Geoff Whiting: interview
Geoff Whiting had hit rock bottom before he started to see the funny side and become a workaholic
Ten years ago, Geoff Whiting was an ex-food salesman who’d only been to one live comedy show in his life. ‘I was 37, on state benefits, without two pennies to rub together, struggling at interviews for jobs selling shoes or as a coffee-machine marketing consultant.’ Then he saw an advert for the Daily Telegraph Open Mic Award. ‘Friends had suggested that I try comedy. I was at rock bottom, so I had nothing at all to lose.’
He made the semi-final of the competition. In 1998 he won through to the final and his career as a stand-up was under way. But another ad had also supplied him with a different kind of foothold in the business. A venue in Plymouth advertised for comedians to play the opening night of a club. Whiting was the only one to turn up. ‘I did 15 minutes and was paid £30. The owner asked me if I’d come back the following week and bring another comedian with me. In effect, it gave me my first experience as a booker.’
Now Whiting heads the booking and management company Mirth Control, as well as continuing to perform himself. The figures go something like this: He worked 90 hours a week to start with, operating from a phone box for the first three months because he couldn’t afford to get a telephone put in at home. Since then, he’s driven 217,000 miles to gigs in every part of the UK, going through seven cars in the process. He’s done more than 3,000 stand-up gigs. He’s played the Comedy Store, Jongleurs and other leading clubs. He’s done studio warm-ups for TV shows such as ‘Celebrity Fame Academy’. As a booker and promoter, he’s opened 92 comedy clubs around the country. He’s sent British comedy to places like Siberia, Croatia, Estonia, Russia, Bahrain, Greece, Spain and France.
How does he do it? ‘Work rate,’ he reckons. ‘And there’s a fantastic Mirth Control team. I also believe 100 per cent in what I’m doing.’ As a comedian on the circuit, Whiting also sees promising new acts a lot earlier than most bookers. He gave Jimmy Carr his first-ever paid spot. He provided highly talented American Reginald D Hunter, now a more or less permanent fixture in London, with just his second gig over here.
‘I feel privileged to be in this business,’ he declares. But, inevitably, there’s a downside. In this category are ‘comedians who think bookers owe them a living just because they’ve been around a few years’. Conversely, there are those who pontificate about how things should be after six months on the front line. More seriously, there’s the blinkered thinking of people running venues who expect a comedy club to take off immediately. ‘It takes time. I tell them, but they don’t listen. They make money on the first show, they lose a little on the second and they want to abandon the idea.’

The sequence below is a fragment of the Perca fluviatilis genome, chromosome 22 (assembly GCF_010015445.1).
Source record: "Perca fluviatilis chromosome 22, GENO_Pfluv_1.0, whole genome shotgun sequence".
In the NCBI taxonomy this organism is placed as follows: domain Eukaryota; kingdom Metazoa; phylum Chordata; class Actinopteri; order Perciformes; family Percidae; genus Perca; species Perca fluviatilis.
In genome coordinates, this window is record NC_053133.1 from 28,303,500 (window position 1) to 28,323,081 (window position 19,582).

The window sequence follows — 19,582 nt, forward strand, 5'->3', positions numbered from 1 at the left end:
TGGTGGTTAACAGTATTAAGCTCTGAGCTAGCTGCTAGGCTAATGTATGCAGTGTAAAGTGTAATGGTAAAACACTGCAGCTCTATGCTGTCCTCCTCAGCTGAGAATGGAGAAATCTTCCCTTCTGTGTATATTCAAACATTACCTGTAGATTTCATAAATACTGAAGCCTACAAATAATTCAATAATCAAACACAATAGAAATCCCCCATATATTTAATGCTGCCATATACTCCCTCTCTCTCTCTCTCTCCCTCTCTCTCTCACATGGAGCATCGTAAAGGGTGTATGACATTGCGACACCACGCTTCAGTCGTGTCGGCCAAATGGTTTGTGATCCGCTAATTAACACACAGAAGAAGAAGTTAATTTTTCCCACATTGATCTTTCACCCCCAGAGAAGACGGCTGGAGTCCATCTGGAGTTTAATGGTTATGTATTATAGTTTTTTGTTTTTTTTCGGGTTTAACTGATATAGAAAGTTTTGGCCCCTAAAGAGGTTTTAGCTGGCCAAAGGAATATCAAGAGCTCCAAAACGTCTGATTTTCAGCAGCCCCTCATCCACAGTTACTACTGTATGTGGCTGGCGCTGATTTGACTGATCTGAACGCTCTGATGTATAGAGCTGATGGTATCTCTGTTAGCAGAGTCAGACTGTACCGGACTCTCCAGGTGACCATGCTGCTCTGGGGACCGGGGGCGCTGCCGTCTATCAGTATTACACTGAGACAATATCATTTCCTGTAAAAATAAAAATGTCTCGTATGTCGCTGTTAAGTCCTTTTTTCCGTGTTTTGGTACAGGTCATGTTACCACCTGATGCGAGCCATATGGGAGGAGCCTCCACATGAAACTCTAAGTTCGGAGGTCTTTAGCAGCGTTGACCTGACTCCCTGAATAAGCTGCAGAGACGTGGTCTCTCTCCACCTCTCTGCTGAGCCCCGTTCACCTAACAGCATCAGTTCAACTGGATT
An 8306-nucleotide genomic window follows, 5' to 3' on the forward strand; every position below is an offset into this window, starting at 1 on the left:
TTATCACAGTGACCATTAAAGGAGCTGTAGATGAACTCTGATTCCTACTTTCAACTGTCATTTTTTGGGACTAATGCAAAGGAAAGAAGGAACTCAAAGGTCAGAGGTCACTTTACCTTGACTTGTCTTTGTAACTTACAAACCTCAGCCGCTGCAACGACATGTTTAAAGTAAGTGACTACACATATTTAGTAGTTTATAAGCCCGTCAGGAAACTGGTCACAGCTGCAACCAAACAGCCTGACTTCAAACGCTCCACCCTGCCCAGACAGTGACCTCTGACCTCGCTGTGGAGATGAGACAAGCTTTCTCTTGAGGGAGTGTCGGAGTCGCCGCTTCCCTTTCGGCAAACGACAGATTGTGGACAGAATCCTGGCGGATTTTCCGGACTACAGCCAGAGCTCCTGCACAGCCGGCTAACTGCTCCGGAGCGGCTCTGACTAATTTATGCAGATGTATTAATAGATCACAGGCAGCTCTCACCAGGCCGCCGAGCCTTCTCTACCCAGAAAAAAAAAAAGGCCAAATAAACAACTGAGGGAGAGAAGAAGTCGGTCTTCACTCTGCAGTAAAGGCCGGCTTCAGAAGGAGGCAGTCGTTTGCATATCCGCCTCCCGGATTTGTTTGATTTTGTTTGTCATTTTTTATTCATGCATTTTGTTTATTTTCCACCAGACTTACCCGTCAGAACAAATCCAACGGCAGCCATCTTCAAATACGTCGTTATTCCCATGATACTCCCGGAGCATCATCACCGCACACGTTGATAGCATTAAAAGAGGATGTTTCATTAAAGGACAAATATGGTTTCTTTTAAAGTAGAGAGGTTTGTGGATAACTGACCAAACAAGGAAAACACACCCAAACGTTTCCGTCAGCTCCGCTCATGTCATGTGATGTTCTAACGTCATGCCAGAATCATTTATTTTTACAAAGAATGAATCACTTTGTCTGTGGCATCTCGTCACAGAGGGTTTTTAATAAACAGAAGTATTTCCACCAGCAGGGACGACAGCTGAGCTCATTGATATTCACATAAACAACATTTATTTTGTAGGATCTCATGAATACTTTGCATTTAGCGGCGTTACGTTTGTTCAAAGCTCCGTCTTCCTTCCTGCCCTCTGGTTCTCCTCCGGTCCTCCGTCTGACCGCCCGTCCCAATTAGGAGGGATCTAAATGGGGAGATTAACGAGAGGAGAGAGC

He’s no fan of comedy courses. ‘They attract the wrong people. That’s to say, people who won’t be much good. If you advertise for people, you tap into the ‘”X Factor” and “Pop Idol” mentality.’ He’s even less enamoured of sexist morons. ‘Sometimes a guy from a club will call me and ask for a female act to be cancelled or replaced. On the grounds they need a good show! That kind of bias against women is rare, but still very depressing. We refuse to book for anyone who tried to exclude women from their shows.’
Whiting reserves particular scorn for comedy websites that carry hopelessly outdated reviews of acts: ‘I’ve known of a comedian who’s almost lost his living because of a viciously scathing review on a respected UK website.’ Criticism is legitimate, he agrees, but carrying over opinions from the very distant past, possibly because it sustains the volume of reviews on a website and thereby increases advertising revenue, counts as one of the more cynical ploys in the business.
By comedy standards, Whiting has been around for a long time. But cynical he isn’t. ‘Booking the clubs is a labour of love,’ he maintains. ‘I take low booking fees in most cases and, what with paying staff, it only leaves a small profit. The benefit of having 90 clubs, though, is we can almost guarantee any act we sign on the management side that they’ll earn a living from comedy.’ It’s TV and corporate work that brings in the big bucks. ‘Once you have a Jimmy Carr or Russell Brand on the books, that creates real income. We haven’t cracked that yet. But we have acts that will follow in their footsteps very shortly.’
Geoff Whiting hosts a tenth Anniversary special at Mirth Control West Hampstead on Wednesday. He also appears in the ‘Laugh’s On Us’ Benefit at the Comedy Store on Monday.
- Add your comment to this feature